Since the earliest days of the United States of America, the idea that religion should be separate from the state has been a cornerstone of American society. Indeed, it is what allows true freedom of religion; that is, the freedom to practice any religion, or none at all, as we all as individuals see fit. Most of America's religious people understand the importance of this separation.
Or not. As Americans United for the Separation of Church and State report, the idea of religious freedom is under direct assault by Christian fundamentalists. That, in itself, might not be news to everyone, but the fundies seem to have new and strange bedfellows: the Public Broadcasting System (PBS). PBS will soon broadcast a program entitled, "The Wall of Separation," which basically seeks to deconstruct the idea that America's founding fathers envisioned a nation that kept religion out of government and government out of religion.
The program was produced by an outfit called Boulevard Pictures. The Boulevard website informs us that, "...what would surprise most Americans is the discovery that (the separation of church and state) is not what the Founding Fathers of our country intended when they established our nation and wrote the Constitution and Bill of Rights. They in fact had a radically different definition of establishment and the role of religion in state and federal governments than we do today. So radical, in fact, that some say the modern understanding of the role of religion in the public square is exactly the opposite of what the Founders intended."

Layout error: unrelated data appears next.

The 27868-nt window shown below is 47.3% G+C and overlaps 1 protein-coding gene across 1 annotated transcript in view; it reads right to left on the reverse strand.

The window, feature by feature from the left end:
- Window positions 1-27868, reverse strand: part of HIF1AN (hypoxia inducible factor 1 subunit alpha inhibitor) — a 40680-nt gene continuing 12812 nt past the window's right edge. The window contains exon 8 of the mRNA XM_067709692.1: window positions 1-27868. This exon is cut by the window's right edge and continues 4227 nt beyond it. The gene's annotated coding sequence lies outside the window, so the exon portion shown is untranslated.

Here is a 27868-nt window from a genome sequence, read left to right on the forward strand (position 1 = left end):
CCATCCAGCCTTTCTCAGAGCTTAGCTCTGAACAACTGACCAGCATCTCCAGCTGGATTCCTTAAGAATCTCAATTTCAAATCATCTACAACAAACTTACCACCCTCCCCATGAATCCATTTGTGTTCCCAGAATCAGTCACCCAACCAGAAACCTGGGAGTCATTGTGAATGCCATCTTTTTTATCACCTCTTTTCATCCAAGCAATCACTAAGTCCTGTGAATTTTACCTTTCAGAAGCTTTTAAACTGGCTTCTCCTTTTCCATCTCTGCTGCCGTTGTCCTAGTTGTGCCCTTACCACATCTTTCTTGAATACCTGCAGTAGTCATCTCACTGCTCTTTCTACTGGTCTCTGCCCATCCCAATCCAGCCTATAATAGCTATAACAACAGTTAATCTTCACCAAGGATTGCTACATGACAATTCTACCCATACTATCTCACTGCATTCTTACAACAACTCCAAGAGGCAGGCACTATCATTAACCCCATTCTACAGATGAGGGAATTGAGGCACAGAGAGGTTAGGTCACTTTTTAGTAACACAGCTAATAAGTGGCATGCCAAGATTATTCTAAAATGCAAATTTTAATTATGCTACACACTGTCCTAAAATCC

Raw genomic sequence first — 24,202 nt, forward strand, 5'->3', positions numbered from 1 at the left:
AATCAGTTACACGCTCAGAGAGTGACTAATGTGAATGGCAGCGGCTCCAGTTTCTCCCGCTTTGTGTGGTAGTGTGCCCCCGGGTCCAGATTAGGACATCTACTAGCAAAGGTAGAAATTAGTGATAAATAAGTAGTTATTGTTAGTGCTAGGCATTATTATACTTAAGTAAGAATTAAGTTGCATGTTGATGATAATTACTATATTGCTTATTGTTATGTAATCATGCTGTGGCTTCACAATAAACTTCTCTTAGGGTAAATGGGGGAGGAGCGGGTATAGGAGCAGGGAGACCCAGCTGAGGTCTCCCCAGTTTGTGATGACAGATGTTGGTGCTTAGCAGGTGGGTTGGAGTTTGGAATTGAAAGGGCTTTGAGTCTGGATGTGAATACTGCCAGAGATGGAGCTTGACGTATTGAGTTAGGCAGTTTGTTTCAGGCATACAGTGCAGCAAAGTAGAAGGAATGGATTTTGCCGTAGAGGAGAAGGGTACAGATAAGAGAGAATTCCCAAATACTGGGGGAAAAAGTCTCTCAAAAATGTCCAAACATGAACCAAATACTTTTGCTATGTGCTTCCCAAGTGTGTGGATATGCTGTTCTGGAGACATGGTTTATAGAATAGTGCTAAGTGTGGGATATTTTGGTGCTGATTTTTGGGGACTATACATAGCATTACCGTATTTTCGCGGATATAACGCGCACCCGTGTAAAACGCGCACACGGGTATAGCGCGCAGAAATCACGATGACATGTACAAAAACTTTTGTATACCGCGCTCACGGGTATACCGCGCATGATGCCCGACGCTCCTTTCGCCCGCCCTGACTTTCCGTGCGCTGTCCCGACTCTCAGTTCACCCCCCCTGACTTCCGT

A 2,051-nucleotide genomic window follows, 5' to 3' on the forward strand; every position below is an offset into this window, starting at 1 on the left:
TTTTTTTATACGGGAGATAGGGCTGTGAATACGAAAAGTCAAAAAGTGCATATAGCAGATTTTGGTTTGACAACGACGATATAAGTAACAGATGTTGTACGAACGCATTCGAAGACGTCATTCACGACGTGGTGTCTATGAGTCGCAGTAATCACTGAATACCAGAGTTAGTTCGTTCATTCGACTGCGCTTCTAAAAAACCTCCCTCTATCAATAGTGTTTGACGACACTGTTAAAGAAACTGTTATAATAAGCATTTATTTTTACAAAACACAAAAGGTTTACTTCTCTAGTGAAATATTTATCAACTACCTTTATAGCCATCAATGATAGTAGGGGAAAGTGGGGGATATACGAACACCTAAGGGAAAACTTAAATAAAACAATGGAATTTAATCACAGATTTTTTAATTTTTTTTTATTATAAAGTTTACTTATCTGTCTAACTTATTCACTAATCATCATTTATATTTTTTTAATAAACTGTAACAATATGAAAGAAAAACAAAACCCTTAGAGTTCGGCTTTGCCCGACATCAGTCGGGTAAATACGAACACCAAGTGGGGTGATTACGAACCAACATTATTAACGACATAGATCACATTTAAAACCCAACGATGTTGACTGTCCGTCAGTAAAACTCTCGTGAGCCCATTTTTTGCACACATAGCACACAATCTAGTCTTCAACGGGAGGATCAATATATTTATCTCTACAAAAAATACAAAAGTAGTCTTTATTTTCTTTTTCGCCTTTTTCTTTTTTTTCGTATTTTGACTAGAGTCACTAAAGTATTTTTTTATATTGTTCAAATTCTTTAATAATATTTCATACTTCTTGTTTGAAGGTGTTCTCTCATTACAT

The Americans United for the Separation of Church and State article identifies Brian Godawa, the writer and director of "The Wall of Separation," as quite the "interesting character." Per the article, "Godawa did movie reviews for a time for the Chalcedon Foundation's Web site. Those of you who follow religion and politics will recognize Chalcedon as the nerve center of Christian Reconstructionism, the most militant wing of the Religious Right. Godawa also was a featured speaker at the American Vision's '2006 Worldview Super Conference,' a Reconstructionist event." A quick peek at the Chalcedon website reveals a tremendous influence of one R. J. Rushdoony. Mr. Rushdoony greets visitors to Chalcedon's website with the following quote, "History has never been dominated by majorities, but only by dedicated minorities who stand unconditionally on their faith." There may be an element of truth to that statement, but it is also quite telling with regard to the true aims of the Chalcedon organization; specifically, that a dedicated minority of Christian fundamentalists can rewrite history to their liking. By extension, it is safe to assume that Godawa's intent in producing "The Wall of Separation" is cast in Chalcedon's mold.
For a shining example of what happens when religion and politics unite, one need look no further than Iran, which has an official state religion, Shi'a Islam.
We must not allow dedicated minorities rewrite the core of American tradition on the behalves of others. I don't begrudge Christian fundamentalists their right to practice their religion, but I do begrudge them for their efforts to turn America into a christianist version of Iran.